Last year, apparel and textile importers saw millions of dollars in profits sink as congestion at the West Coast ports kept merchandise stuck on boats for weeks.
That problem was resolved, but now another logistics storm is brewing.
Starting on July 1, new regulations make it mandatory that shippers—and only shippers—verify the gross weight of their cargo containers or they won’t be loaded onto ships. In the past, weight amounts could be provided by other entities.
The ruling, issued by the International Maritime Organization in 2014 and being implemented soon, has created confusion and uncertainty among exporters, importers, port terminal operators, logistics experts and anyone else involved in the global shipping industry.
“There will be pain associated with this,” said John Butler, president and chief executive of the World Shipping Council, a trade group for container shipping line carriers. “There will be an adjustment period as people work this out.”
Maersk Line, the largest container-shipping operator in the world, said it anticipates a bumpy six months after the rules go into effect on July 1.
In addition, a survey last December of 410 companies by container booker Inttra Inc. noted that 30 percent of those surveyed said they expected their company or customers will be prepared for the regulations, 48 percent said they have their doubts, and 10 percent said they wouldn’t be prepared.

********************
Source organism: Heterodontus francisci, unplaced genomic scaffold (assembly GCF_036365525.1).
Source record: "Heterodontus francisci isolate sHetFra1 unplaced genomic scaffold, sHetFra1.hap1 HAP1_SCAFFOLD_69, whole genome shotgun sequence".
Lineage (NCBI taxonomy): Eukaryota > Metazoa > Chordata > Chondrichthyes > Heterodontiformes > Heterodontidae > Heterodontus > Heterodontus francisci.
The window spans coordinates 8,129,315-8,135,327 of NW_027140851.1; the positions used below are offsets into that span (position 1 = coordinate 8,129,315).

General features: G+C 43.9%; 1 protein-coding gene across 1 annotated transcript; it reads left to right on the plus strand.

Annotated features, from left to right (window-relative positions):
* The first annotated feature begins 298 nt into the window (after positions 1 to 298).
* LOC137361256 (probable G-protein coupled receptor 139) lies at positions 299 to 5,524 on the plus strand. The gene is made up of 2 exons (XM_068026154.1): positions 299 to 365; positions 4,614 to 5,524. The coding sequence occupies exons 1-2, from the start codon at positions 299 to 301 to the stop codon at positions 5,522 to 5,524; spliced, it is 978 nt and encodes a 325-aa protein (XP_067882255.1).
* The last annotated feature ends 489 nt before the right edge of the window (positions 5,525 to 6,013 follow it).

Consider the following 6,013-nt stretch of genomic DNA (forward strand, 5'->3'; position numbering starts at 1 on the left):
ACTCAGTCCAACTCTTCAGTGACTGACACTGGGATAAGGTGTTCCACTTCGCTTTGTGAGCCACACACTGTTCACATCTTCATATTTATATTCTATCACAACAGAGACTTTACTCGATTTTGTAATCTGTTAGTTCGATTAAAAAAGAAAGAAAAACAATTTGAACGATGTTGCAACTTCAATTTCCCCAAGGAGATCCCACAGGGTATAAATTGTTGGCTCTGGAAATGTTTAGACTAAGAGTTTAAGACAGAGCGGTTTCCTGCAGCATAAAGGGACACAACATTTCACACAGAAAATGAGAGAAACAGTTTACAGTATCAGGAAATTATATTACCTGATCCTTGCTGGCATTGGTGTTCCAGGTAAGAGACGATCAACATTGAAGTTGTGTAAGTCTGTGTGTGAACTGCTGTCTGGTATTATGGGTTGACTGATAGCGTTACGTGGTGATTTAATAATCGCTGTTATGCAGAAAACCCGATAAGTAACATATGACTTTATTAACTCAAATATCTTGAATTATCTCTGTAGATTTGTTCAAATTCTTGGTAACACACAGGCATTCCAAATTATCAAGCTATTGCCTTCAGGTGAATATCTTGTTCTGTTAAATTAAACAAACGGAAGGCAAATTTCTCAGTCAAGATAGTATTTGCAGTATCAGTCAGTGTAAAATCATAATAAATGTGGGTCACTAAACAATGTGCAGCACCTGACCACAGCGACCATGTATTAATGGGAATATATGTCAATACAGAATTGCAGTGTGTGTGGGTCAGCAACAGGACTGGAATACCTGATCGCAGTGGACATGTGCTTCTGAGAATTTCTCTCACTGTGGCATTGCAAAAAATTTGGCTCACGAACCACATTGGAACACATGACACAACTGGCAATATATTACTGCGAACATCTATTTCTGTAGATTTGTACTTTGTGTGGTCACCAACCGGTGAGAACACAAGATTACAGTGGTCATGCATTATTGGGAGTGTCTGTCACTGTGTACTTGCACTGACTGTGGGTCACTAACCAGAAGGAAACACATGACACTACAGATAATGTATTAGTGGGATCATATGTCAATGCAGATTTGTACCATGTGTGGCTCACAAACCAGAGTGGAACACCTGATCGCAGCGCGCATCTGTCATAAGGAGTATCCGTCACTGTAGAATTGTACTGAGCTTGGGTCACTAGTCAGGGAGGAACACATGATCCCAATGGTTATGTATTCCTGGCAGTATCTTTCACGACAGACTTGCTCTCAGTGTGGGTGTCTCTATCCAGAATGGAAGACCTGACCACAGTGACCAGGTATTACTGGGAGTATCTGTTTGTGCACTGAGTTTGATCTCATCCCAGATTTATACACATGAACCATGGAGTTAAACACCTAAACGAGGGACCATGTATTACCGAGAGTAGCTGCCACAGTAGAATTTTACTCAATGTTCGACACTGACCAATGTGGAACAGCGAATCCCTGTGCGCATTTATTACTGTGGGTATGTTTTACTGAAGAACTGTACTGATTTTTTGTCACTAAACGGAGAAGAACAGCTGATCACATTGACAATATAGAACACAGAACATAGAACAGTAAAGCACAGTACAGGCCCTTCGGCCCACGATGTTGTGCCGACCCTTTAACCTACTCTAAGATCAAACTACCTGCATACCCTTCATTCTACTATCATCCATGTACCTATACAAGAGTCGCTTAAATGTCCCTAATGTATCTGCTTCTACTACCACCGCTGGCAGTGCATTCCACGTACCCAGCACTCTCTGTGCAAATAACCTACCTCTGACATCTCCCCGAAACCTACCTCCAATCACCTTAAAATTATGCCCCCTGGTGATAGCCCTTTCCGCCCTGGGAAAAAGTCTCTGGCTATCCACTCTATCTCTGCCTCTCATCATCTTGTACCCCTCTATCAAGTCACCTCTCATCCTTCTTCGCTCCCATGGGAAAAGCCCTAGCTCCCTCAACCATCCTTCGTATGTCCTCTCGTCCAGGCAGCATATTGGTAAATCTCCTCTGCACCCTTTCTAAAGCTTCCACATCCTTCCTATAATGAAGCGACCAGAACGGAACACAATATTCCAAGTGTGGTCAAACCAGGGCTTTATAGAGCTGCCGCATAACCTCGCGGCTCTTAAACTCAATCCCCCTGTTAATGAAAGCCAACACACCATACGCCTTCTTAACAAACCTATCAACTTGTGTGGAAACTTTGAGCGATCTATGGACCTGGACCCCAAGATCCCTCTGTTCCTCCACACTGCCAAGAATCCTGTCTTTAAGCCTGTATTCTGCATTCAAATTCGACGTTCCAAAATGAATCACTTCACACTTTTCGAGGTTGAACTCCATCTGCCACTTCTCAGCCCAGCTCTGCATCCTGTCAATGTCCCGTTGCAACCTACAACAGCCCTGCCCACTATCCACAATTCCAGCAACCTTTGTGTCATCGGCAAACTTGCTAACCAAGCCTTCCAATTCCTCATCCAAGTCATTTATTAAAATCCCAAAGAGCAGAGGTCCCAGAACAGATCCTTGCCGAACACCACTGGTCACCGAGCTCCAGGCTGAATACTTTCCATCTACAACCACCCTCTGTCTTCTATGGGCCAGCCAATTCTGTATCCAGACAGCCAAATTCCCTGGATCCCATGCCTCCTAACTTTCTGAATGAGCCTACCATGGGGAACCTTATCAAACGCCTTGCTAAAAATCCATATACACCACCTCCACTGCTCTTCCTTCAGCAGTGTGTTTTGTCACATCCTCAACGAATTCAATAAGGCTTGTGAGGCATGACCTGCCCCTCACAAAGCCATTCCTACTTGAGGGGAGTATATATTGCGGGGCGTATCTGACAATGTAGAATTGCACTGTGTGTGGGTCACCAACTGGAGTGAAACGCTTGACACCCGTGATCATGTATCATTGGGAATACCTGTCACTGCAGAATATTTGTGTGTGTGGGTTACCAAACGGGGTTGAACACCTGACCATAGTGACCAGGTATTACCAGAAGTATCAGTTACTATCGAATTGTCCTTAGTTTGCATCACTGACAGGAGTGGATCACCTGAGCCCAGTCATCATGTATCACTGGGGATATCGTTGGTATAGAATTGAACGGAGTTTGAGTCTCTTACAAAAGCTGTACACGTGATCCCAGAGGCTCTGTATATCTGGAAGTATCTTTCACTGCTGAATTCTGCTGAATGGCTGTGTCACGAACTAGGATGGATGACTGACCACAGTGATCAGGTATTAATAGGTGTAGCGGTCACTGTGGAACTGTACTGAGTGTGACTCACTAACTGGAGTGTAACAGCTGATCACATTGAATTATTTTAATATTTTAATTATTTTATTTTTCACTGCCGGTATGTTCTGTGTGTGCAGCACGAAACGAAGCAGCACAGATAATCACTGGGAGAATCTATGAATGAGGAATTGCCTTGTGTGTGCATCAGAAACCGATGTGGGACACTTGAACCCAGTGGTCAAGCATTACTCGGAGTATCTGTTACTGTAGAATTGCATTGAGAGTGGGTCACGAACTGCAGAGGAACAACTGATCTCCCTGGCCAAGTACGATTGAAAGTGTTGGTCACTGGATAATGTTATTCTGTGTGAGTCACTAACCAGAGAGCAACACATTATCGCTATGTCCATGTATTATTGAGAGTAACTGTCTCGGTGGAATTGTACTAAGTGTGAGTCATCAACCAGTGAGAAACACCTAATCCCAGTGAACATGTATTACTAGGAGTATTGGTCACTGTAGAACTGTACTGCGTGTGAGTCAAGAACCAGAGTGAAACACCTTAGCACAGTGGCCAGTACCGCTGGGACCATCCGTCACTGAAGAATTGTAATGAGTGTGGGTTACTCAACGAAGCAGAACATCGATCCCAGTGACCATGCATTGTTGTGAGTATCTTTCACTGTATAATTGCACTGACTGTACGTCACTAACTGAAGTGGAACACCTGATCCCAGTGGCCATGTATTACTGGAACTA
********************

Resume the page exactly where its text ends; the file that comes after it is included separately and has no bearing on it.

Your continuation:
Sixty-six percent said they expected either a moderate or major disruption in the industry, which would most likely happen in the Asia-Pacific arena, followed by Africa.
Because the U.S. economy is so dependent on imports from China and other overseas locations—with more than 95 percent of apparel and textiles coming from foreign vendors—there could be some disruption in receiving goods in a timely matter.
“The biggest concern for retail folks is on the import side. There has been a lot of attention put on U.S. ports, but the issue is at the overseas ports,” said Jonathan Gold, vice president of supply chain and customs policy at the National Retail Federation. “Less than two dozen of the 162 member nations [in the International Maritime Organization] have issued guidance or regulations for enforcement. It is very different in each country. There is no harmonization. …With uneven implementation, that throws unease into the industry.”
A weighty matter
In 2014, the International Maritime Organization, a United Nations agency responsible for setting international shipping safety standards, amended the Safety of Life at Sea (SOLAS) regulations to make container weighing mandatory by shippers. In the past, containers have either been weighed by terminals before they were loaded on to ships or weight estimates were provided by various parties involved in transporting the containers.
This could lead to less-than-precise weights being given, which could contribute to cargo-container ships tipping over or sinking. Accurate weights are needed to figure out how to stack container ships—with heavier containers on the bottom and lighter containers on the top.
One of the accidents that prompted this new regulation was the MSC Napoli, a cargo-container ship that in 2007 became grounded a mile out to sea in the English Channel. About 200 of the vessel’s 2,323 containers went overboard. Of those, about 100 containers landed on Branscombe Beach, where scavengers dredged up carpets, steering wheels, shoes, golf clubs, beauty creams and motor bikes as goods washed ashore.